Once again, the Oregon Conservation Network, a coalition of over 40 diverse organizations statewide, will work together this session to protect Oregon’s natural legacy.
As OCN nears its 20th anniversary, we will promote proactive policies – our Priorities for a Healthy Oregon – and fight bills that rollback important environmental protections – our Major Threats to a Healthy Oregon.
The 2013 Priorities for a Healthy Oregon are…
Clean Fuels for Oregon: Oregon’s Clean Fuels Program can create thousands of jobs while reducing our state’s $7.7 billion-a-year dependence on imported gas and diesel. The Program encourages lower-carbon fuels like Oregon-made sustainable biofuels, electricity, natural gas, and propane, saves Oregonians money, and will improve air quality for every Oregon citizen. Removing the Program’s 2015 sunset will create the certainty the clean fuels industry needs to bring sustainable jobs to Oregon.
Protecting Oregon’s Water: Responsibly managing Oregon’s water helps ensure a legacy of healthy rivers for everyone and everything that depends on our water. From farmers to fish all Oregonians who depend on clean water, healthy stream flows and a stable water supply will benefit. A small fee on water rights across Oregon will create a reliable source of funding to promote better water management and support critically needed field and science tools for the Water Resources Department.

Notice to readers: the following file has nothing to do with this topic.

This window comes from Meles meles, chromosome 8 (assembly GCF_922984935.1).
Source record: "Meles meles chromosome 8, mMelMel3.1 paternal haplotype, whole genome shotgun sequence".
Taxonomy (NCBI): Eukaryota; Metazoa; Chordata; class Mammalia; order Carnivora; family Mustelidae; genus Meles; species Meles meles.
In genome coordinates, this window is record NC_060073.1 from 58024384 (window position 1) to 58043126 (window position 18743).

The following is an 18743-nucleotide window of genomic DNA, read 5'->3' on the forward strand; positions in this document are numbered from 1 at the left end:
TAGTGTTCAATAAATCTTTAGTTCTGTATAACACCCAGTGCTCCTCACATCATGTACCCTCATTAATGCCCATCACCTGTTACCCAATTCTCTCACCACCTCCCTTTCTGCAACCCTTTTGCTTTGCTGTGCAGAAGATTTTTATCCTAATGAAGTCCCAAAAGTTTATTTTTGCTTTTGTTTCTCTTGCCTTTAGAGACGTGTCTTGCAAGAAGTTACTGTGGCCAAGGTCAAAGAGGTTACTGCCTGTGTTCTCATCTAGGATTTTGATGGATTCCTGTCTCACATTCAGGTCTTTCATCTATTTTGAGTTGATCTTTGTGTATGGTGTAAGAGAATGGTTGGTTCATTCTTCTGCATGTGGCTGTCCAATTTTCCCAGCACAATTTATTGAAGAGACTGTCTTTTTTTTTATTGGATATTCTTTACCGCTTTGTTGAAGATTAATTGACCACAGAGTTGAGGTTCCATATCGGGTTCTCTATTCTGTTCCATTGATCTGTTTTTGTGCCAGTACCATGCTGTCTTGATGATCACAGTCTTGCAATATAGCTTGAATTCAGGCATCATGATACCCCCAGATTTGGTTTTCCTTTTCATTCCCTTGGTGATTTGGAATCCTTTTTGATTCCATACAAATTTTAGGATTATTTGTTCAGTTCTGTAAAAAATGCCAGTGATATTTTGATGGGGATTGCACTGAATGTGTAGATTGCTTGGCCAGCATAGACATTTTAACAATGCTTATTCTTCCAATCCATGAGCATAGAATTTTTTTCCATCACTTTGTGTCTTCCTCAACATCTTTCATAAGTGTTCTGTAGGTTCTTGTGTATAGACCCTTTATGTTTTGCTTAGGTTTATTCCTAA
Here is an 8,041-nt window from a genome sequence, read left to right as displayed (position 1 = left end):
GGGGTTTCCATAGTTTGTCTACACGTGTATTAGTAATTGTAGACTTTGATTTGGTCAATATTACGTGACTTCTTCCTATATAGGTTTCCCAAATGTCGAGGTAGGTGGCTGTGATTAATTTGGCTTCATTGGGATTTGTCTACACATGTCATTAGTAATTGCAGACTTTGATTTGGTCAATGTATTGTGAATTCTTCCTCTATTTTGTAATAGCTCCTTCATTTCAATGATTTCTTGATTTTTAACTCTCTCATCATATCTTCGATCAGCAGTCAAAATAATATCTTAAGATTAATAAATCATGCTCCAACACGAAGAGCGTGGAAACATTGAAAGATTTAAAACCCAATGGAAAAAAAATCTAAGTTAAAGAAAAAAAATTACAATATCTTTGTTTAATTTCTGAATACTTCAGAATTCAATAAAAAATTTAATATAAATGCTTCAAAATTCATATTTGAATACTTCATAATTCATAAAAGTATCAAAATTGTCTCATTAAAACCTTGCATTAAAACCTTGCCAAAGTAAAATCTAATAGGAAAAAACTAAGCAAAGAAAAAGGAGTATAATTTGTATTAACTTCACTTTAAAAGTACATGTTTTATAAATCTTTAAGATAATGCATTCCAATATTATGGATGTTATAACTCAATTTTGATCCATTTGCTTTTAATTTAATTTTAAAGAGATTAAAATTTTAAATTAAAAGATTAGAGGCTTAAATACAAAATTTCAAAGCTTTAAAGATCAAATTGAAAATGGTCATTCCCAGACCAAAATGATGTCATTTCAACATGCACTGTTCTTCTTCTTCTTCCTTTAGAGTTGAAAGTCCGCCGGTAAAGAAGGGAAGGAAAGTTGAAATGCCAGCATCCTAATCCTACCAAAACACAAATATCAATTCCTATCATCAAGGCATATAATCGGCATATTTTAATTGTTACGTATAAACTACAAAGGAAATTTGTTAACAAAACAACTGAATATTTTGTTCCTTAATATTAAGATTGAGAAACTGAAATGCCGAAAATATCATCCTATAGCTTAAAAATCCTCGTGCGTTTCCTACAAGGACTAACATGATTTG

Energy Efficient Appliances: A key aspect of energy efficiency efforts is establishing strong standards for appliances used in homes and businesses. If appliances are built to use energy efficiently from the start, then less energy is needed to power those appliances. That means consumers have a lower power bills – and Oregon moves towards its conservation goals. 2013 legislation will establish standards for battery chargers, outdoor pole lighting, televisions, and plumbing fixtures.
Protecting More Rivers as Scenic Waterways: Scenic waterways protection will safeguard some of Oregon’s most beloved rivers, protecting drinking water, wild salmon, and the scenic values that make Oregon such a special place to live and play. Countless Oregonians depend on iconic waterways such as the Rogue, Umpqua, Sandy, Grande Ronde, and McKenzie for their unique economic, public health, and recreational benefits. Yet, many of these Oregon treasures face a growing threat from largely unregulated and destructive uses such as suction dredge mining. This would be the first extension of the State Scenic Waterways Act since 1988.
For more information on the 2013 Legislative Session and the OLCV Education Fund click here.